We enter the next phase of cricket-world embracing Pakistan into its fold yet again. Sri Lanka and Bangladesh toured to play Tests here in late 2019 and early 2020. Now, South Africa is set to become the first nation outside the subcontinent to grace a cricket-loving nation with the purest form of the game. It is the misfortune of the locals, players and cricket itself due to the times we live in that there will not be spectators present to quench their thirst for quality international cricket in Pakistan.
The sentimental value of it will ease out as the teams take the field. For Pakistan, the series will be about two things. Overcoming the whitewash suffered against New Zealand in the recently concluded away tour. And, take another step towards moulding the team to get used to the shift from slow turning tracks in the gulf to rather flat ones back home.
For the visitors, with a squad containing very few known names, every Test is about identifying the players that can carry the legacy of the once number one Test side forward. There were some positives from their 2-0 victory over Sri Lanka at home early this year. But, there was a gaping room for improvement, especially with the bat. As for the more important World Test Championship, both sides are out of the reckoning for this edition.
Pakistan have made wholesale changes to their squad after the New Zealand whitewash. They have dropped as many as five players for the Tests against South Africa. These include their opener Shan Masood who has scored 33 runs in the eight innings since he scored 156 against England in their first Test of the tour.
In addition to Masood, those missing out are their pace spearhead, Mohammad Abbas and Naseem Shah. The exclusion of Naseem is particularly surprising as the 17-year old has 12 wickets in the three Tests played in Pakistan in this decade. This is next only Shaheen Shah Afridi’s 13. Their leg-spinning all-rounder Shadab Khan continues to a thigh injury.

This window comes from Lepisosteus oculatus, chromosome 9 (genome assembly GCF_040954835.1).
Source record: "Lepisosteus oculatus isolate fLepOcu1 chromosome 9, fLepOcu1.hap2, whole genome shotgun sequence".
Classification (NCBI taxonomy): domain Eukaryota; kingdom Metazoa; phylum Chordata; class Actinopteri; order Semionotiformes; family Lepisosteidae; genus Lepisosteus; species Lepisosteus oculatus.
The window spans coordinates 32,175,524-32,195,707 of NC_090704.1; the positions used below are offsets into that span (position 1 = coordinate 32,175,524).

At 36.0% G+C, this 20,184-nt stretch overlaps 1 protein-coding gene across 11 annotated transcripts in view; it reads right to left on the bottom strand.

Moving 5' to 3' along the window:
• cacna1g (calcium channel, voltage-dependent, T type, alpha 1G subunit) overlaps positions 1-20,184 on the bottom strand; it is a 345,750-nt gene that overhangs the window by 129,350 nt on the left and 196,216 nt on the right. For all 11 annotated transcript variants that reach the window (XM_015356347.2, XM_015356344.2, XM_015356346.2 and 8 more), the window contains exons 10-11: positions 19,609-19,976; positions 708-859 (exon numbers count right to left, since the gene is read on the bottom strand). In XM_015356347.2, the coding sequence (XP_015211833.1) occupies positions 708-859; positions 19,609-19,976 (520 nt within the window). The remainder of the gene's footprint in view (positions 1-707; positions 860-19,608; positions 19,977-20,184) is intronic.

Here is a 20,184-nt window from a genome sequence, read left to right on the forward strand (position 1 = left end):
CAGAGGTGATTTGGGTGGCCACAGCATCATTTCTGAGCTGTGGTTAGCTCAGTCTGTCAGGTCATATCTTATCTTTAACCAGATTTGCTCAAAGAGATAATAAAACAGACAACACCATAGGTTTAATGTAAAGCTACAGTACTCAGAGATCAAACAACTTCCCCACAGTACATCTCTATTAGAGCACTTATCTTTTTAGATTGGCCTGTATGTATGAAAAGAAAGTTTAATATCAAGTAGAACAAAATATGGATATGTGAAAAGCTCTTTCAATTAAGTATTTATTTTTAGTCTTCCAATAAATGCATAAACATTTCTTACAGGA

Apart from playing at home, the biggest boost for Pakistan comes in the form of their captain and the best batsman Babar Azam. Having missed the two Tests against New Zealand due to a fractured right thumb, he is ready to take charge of Pakistan for the first time in whites.
The familiar challenge for the visitors
South Africa too are looking to get a lift in the form of Kagiso Rabada. Having missed the Tests against Sri Lanka, Rabada has already expressed his plans of bowling straighter lines to use reverse on the low bouncing pitches in Pakistan.
The bigger challenge for South Africa will be the ability of their batsmen to counter Pakistan’s spinners. Their experienced men in Faf du Plessis, skipper Quinton de Kock, Dean Elgar and Temba Bavuma average the lowest on tracks in Asia as compared to other places in the world. Aiden Markram’s averages 10.5 in four innings in the Subcontinent while Rassie van der Dussen is yet to bat outside South Africa. Their ability to counter spin after seeing off the new ball will decide the fate of the series.
In addition to facing spin, South Africa’s other challenge is bowling it. Their lead spinner – Keshav Maharaj – has adapted himself on being a defensive spinner for conditions back home. Thus, he struggles when he has to take the role of an enforcer. The other options who might play alongside him are a two-Test experienced Tabraiz Shamsi and George Linde, who will be on debut.
If we dig deep in history, Pakistan have won only four out of 26 Tests they have played against South Africa. Their win-loss ratio of 0.266 against the Proteas is the lowest among all Test-playing nations. With South Africa facing issues on and off the field, this series is set to be an excellent opportunity for the hosts to improve their record against their toughest opponent. But, nothing related to Pakistan cricket is as straightforward as it seems like.
Pakistan – Abid Ali, Imran Butt, Azhar Ali, Babar Azam ©, Fawad Alam, Mohammad Rizwan (wk), Faheem Ashraf, Yasir Shah, Shaheen Shah Afridi, Haris Rauf/Hasan Ali, Sajid Khan/Nauman Ali
South Africa – Aiden Markram, Dean Elgar, Rassie van der Dussen, Faf du Plessis, Temba Bavuma, Quinton de Kock (c & wk), Wiaan Mulder, Keshav Maharaj, Kagiso Rabada, Tabraiz Shamsi, Anrich Nortje
Picture Courtesy – Pakistan Cricket Board